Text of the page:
CBP reorganizes international affairs office
The Office of International Affairs and Trade Relations at U.S. Customs and Border Protection is undergoing a significant reorganization that officials say will make it more effective.
CBP chief Ralph Basham has separated Trade Relations from the Office of International Affairs, returning it to an independent entity within the commissioner’s office where it has historically resided since its creation in the 1980s until two years ago, Assistant Commissioner Michael Mullen told a packed house at the agency’s annual Trade Symposium in Washington last week.
Mullen also announced that Al Gina will be the new Assistant Commissioner for Trade Relations, effective Nov. 10. Mullen is a political appointee and is leaving the agency as part of the Bush administration’s transition to a new president.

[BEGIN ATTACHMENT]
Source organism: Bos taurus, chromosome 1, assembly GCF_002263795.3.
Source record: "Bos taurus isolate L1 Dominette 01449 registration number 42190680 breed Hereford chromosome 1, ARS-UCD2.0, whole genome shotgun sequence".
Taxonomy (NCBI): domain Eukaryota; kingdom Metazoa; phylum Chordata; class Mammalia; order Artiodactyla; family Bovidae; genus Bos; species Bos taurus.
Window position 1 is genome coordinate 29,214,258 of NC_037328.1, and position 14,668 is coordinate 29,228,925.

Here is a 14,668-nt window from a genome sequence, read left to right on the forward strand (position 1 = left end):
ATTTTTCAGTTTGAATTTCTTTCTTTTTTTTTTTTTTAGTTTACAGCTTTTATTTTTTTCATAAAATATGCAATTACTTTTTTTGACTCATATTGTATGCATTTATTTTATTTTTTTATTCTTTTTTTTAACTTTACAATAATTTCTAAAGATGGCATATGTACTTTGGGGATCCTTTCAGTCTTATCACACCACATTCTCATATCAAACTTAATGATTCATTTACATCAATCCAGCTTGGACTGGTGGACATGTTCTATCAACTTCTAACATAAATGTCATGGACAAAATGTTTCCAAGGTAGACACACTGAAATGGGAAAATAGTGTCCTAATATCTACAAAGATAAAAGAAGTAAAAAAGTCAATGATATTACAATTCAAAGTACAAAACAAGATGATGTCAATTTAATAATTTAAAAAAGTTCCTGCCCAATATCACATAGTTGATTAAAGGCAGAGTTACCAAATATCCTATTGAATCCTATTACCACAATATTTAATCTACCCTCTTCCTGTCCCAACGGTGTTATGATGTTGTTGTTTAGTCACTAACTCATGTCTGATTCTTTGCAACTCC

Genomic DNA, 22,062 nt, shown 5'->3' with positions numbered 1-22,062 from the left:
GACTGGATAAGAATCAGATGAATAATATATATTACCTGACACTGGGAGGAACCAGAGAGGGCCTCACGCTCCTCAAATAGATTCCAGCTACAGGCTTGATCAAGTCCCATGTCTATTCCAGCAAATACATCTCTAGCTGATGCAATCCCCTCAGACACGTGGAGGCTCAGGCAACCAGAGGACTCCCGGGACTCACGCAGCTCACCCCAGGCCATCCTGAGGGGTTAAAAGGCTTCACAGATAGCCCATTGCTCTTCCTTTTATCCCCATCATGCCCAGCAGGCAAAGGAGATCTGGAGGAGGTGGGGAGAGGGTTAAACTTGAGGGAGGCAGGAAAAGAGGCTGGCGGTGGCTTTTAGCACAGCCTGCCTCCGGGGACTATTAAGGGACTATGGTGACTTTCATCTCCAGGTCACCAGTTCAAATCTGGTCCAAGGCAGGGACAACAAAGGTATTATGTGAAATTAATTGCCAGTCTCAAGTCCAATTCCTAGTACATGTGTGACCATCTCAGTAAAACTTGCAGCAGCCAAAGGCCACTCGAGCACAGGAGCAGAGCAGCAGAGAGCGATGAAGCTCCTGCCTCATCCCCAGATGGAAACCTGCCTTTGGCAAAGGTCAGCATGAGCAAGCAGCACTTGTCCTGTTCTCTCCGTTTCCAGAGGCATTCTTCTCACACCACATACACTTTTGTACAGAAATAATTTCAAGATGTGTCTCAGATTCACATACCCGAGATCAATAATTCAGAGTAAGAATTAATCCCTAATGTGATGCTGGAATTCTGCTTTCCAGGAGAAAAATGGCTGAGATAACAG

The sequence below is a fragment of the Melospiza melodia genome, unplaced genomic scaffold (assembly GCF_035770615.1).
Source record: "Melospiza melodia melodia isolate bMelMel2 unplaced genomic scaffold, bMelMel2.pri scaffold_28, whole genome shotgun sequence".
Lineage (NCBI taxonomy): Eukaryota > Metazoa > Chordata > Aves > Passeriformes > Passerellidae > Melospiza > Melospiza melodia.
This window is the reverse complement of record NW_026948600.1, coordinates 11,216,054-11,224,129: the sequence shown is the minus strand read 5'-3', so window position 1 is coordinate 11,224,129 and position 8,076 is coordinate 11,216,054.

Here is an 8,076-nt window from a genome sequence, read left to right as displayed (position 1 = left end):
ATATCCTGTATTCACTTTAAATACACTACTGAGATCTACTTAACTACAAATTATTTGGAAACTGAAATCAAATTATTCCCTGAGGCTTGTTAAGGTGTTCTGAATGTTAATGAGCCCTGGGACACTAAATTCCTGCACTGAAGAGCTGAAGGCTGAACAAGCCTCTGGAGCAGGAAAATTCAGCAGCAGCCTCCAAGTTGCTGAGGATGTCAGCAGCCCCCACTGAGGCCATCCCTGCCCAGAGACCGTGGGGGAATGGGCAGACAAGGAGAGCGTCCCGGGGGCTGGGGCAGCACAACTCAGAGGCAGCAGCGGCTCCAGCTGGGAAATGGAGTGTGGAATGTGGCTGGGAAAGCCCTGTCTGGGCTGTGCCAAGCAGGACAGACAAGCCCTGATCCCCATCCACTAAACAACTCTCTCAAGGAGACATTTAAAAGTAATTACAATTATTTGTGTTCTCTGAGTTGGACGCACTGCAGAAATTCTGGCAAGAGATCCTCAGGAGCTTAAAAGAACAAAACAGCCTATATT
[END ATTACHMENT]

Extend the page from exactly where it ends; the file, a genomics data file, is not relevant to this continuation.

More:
Gina currently serves as deputy assistant commissioner for the Office of Intelligence and Operations Coordination. He previously managed the creation of the Container Security Initiative and the Secure Freight Initiative for carrying out cargo scanning.
Charles Stallworth, who comes from the agency’s Air and Marine branch, is already on the job as deputy assistant commissioner for international affairs.
Basham moved the Office of Trade Relations out of his office shortly after becoming commissioner in mid-2006. Mullen, a top policy assistant at the time, was given responsibility for the combined Office of International Affairs and Trade Relations.
Mullen described the move as a way to give the trade community an opportunity to provide the next commissioner more direct input and reaction to upcoming policy and regulatory changes. Trade Relations is responsible for managing relations with the trade community and the Commercial Operations Advisory Committee, an industry-based panel.
Kim Marsho will continue as the director of trade relations.
Another move, also based on recommendations by CBP’s human resources department, involves the consolidation of International Affairs into more geographically focused branches to better align it with the State Department and other agencies that CBP collaborates with on international issues. ' Eric Kulisch